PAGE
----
Early international airport and production centre for Handley Page aircraft
Period of construction:
1900 - 1949
Transport Trust plaque:
220 The Vale, Cricklewood, London NW11 8SR
Handley Page Ltd was the first British public company to build aircraft. Founded in 1909, Frederick Handley Page constructed a number of experimental aircraft, initially at premises in Barking Creek, Woolwich and Fambridge. The company moved to Cricklewood in 1912 where it established both a factory and airfield.
With the outbreak of war, the company began to specialise in heavy bombers for the Royal Naval Air Service. The Handley Page H.P. 11 was a biplane with a wingspan of 30 m (100 ft) which first flew in December 1915. At the time, it was the largest aircraft that had been built in the UK and one of the largest in the world. A version with uprated engines, the H.P.12, appeared in early 1918. In total, 600 of the aircraft were built and stayed in service until 1921. War-surplus aircraft were converted for civilian use, nine being used by Handley Page's own airline.
The first British registered airline company was Aircraft Transport and Travel Ltd, formed in October 1916. It is believed that they made the world's first scheduled commercial flight - from Hounslow to Paris on 25 August 1919 in a DH4A carrying one passenger and a small load of freight. The second British airline was Handley Page Transport, registered on 14 June 1919, offering servcies from Cricklewood; initially, only Hounslow aerodrome had Customs for outbound aircraft, so, until March 1920 they had to colect their passengers from Hounslow.
Handley Page had produced a four-engine bomber, the V/1500 (63 built), shortly before the end of the war. Capable of reaching Berlin from air bases in East Anglia, a number of its features were integrated into a revised H.P. 12, re-launched for passenger service as the H.P. W8 (25 built) and capable of carrying 15 passengers in an enclosed cabin. It was the first aircraft designed with an on-board lavatory.
In 1923 the government accepted the advice of the Hambling Committee, that exisiting air service providers should be merged to produce a company strong enough to robustly develop international air routes. A sweetner was a Â£1 million subsidy over ten years, a considerable sum at the time. In 1924 Handley Page Transport (three aircraft) merged with Daimler Airway (five aircraft) and British Marine Air Navigation Company (three flying boats) to form Britain's first national airline, Imperial Airways.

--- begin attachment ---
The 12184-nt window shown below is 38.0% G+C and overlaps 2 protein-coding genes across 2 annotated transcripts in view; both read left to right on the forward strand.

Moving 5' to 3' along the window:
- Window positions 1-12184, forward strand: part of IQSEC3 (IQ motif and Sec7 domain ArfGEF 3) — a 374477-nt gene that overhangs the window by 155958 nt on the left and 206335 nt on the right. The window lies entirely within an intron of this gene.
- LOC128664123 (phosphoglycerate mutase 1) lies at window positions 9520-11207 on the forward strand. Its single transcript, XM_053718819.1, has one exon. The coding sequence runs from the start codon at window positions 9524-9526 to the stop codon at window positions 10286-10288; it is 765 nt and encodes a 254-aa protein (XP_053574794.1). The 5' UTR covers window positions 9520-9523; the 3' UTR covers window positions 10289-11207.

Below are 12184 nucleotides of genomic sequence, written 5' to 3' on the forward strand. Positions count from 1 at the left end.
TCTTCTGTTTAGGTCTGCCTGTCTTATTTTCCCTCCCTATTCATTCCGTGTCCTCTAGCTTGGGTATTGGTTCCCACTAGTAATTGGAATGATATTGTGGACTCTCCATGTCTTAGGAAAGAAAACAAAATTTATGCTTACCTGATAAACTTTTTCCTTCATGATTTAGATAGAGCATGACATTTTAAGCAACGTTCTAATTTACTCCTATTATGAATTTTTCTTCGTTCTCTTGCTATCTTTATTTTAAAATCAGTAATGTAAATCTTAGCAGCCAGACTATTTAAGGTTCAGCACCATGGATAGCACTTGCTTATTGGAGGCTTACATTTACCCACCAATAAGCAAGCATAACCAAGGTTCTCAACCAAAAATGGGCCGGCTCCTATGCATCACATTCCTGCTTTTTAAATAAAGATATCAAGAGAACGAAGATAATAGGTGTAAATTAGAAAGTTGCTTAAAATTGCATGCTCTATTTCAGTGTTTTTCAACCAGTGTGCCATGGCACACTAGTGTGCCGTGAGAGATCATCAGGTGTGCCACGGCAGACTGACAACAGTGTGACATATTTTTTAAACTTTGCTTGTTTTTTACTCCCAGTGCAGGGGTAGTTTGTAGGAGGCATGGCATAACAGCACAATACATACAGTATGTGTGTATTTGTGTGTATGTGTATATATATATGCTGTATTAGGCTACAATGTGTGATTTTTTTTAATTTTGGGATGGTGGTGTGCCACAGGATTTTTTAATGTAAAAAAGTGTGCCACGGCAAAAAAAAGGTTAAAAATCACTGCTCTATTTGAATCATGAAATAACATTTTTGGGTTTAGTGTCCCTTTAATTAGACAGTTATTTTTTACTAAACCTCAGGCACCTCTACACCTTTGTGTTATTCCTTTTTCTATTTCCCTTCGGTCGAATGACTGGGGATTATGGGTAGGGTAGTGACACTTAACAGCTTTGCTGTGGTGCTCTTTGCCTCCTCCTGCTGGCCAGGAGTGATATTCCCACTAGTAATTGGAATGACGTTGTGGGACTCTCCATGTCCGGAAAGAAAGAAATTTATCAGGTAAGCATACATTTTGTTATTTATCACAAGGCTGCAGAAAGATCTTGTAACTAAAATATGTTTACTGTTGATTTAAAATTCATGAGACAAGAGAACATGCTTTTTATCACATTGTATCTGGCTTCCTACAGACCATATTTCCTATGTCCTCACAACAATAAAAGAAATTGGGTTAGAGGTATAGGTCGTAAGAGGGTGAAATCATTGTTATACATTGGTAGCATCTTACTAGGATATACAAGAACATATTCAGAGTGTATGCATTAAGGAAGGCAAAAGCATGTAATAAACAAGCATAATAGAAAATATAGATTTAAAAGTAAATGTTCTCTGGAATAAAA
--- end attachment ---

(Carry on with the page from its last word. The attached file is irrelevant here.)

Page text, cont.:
Commercial flying ceased at Cricklewood, with Imperial's land operations moving to Croydon Aerodrome. Imperial operated routes to Europe and the Empire until 1939. Handley Page continued to developed large biplane airliners, including the luxurious Handley Page H.P. 42 for use on Imperial's long haul Empire routes.
Cricklewood airfield closed in 1929 and a new one was constructed at Radlett, where most Handley Page aircraft would be built until the comapany went into liquidation in 1970. Construction of aircraft continued at Cricklewood until 1964, when the premises were sold to become the Cricklewood Trading Estate. The former airfield is now largely covered by housing.
Two elements remain. The former Handley Page reception building is complete and currently houses a firm of accountants. Next door stands a former generator building for the factory.
Barnes, C. H., Handley Page Aircraft Since 1907, Putnam, ISBN-10: 0370000307 (1976)
Bluffield, Robert, Imperial Airways: The Birth of the British Airline Industry 1914-1940, Classic Publications, ISBN-10: 1906537070 (2009)
Bowyer, Chaz, Handley Page Bombers of the First World War, Aston Publications, ISBN-10: 0946627681 (1991)
Clayton, D. C., Handley Page: An Aircraft Album Handley Page: An Aircraft Album, Ian Allan, ISBN-10: 0711000948 (1970)
Colloms, M. & Weindling, D., Kilburn and Cricklewood, The History Press, ISBN-10: 0752424491 (2001)
Dowsett, Alan, Handley Page: A History, The History Press, ISBN-10: 0752427822 (2003)
Handley Page, Handley Page Ltd - Forty Years on 1909-1949, Handley Page, ASIN: B0025AMV1O (1949)
Ord-Hume, Arthur W. J. G., Imperial Airways - From Early Days to BOAC, Stenlake Publishing, ISBN-10: 1840335149 (2010)
Stroud, John, The Imperial Airways Fleet, NPI Media Group, ISBN-10: 0752429973 (2004)
Former Reception permanently viewable but now in private use
How To Find:
By road: Off A41
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